Family 2. Gl auconiidae. — Burrowing like the Typhlopidae, which they much resemble externally, but the maxillaries retain their normal position and are toothless, teeth being restricted to the lower jaw, which is short, stout, and not dis- tensible. The pelvic girdle and the hind-limbs show the least reduction found in any recent snakes, ilia, pubes and ischia being still distin- guishable, the last even retaining their sym- physis, and there are small vestiges of the femurs. About 30 species, mostly of the genus Glaucoma, in south-western Asia, Africa, Madagascar, the Antilles and both Americas, G. dulcis ranging northwards into Texas, G. humilis into California. Family 3. Ilysiidae. — Mostly burrowing. The scales of the long, cylindrical body are smooth and small, scarcely enlarged on the ventral side. The tail is extremely short and blunt. The head is very small and not distinct from the neck, a usual feature in burrowing snakes and lizards. The gape of the mouth is narrow. The quadrate bones are short and stand rather vertically. The squamosals form part of the cranial wall, being firmly wedged in between the quadrate, prootic and occipital bones. Vestiges of the pelvis and hind-limbs are small, but they terminate in claw-like spurs which protrude

p IG (, Three between the scales on either side of the vent,

Views of Head of as ' n the Boidae. The small eyes are some- Typhlops bra- times covered by transparent shields. About minus ( I n d i a ) " half-a-dozen species only are known in South magnified. ' America, Ceylon, the Malay Islands and Indo-

China. They are viviparous like the Typhlo- pidae, upon which they feed besides worms and insects. Ilysia s. Tortrix scytale, one of the " coral-snakes " of tropical South America, is beautiful coral-red with black rings, grows to nearly a yard in length, and is said sometimes to be worn as a necklace by native ladies.

Family 4. Uropeltidae (Rhinophidae). — Burrowing snakes of Ceylon and southern India, with a very short tail, which ends in a peculiar, often obliquely truncated, shield, hence the name. The eyes are very small. The scales of the body are smooth and are but little larger on the belly. The coloration is mostly beautiful, black and red. The Uropeltidae are in various respects intermediate between the two last and the next family. The quadrates are directly attached to the skull, the squamosals being absent. Teeth are carried in both jaws. There are no vestiges of hind-limbs or of the pelvis.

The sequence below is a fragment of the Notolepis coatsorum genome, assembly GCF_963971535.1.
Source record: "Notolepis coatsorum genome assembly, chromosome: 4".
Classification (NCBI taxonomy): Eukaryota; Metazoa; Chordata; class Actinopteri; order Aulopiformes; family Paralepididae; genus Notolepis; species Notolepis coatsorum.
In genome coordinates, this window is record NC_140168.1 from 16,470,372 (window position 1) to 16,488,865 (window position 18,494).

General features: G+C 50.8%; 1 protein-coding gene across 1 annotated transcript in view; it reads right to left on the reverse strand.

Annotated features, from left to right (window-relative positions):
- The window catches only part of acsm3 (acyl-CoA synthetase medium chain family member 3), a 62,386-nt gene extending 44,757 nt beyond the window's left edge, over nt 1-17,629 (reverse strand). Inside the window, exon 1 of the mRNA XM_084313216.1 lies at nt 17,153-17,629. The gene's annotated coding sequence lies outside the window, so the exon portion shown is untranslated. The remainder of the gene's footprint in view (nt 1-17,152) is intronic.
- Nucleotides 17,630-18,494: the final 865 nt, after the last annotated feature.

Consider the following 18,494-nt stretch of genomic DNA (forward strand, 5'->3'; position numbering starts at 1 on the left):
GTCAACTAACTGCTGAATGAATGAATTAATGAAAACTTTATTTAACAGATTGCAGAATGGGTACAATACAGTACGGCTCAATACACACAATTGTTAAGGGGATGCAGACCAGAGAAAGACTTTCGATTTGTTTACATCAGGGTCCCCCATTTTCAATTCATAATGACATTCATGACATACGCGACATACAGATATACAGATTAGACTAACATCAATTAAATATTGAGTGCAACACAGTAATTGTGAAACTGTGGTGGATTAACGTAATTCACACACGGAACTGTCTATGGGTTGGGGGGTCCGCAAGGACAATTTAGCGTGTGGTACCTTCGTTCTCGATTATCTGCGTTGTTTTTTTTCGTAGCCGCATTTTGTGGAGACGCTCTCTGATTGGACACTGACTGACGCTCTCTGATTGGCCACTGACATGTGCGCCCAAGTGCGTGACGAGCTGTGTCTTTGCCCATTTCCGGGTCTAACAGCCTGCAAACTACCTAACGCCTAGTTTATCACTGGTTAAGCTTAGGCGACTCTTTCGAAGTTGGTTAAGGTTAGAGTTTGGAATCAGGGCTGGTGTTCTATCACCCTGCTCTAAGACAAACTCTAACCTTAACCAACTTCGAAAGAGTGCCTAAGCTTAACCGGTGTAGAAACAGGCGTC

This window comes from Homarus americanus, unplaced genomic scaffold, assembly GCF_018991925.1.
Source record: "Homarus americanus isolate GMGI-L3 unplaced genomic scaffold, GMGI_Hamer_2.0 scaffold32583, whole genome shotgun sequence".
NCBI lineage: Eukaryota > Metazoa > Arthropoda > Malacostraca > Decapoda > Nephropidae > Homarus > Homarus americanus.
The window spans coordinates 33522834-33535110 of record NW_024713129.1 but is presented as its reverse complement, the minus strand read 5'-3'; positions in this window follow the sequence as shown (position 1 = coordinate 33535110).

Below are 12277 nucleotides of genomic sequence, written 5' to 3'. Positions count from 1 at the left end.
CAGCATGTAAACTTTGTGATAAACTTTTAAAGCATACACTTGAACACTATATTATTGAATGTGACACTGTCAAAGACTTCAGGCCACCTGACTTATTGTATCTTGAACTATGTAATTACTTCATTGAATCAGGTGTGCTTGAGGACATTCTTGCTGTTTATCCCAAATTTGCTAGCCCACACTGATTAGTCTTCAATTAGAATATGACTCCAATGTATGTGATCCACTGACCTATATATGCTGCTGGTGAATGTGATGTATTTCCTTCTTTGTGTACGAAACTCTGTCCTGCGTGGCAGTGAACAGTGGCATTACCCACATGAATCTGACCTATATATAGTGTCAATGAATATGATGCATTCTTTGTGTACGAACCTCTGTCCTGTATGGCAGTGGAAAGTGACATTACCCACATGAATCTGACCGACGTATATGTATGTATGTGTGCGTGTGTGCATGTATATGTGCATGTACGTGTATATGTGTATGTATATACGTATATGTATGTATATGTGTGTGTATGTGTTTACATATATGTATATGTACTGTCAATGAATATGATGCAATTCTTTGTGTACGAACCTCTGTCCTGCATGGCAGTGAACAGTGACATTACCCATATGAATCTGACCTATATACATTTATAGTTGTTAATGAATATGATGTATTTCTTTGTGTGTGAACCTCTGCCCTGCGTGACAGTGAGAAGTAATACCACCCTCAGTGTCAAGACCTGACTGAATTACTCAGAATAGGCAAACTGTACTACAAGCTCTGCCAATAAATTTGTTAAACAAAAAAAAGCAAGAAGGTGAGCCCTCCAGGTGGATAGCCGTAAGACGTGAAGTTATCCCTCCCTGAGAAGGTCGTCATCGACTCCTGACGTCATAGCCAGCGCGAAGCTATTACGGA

These tail-shielded snakes, of which about 40 species are known, are viviparous and burrow in the ground, preferring damp mountain- forests. Uropeltis grandis, the only species of the type-genus, is confined to Ceylon; about 18 in. in length, it is blackish above, yellow below, often with small spots on the upper and the under surface. Rhinophis sanguineus lives in southern India; it is black above with a bluish gloss, the belly is bright red with black spots, like the convex tail-shield.

Family 5. Boidae. — Typical, often very large, snakes, which have vestiges of pelvis and hind-limbs, the latter appearing as claw-like spurs on each side of the vent. The scales of the upper surface are usually small and smooth, while those of the belly form one broad series. The quadrate is carried by the horizontally-elongated squa- mosal, which rests loosely upon the skull. The prefrontals are in contact with the nasals. Sharp, recurved teeth are carried by the mandibles, the pterygoids, palatines, maxillaries, and in the Python- inae by the premaxillaries also. The Boidae comprise some 60 species, which have been grouped into many fancy genera. The range of the family extends over all the tropical and subtropical countries, including islands, except New Zealand.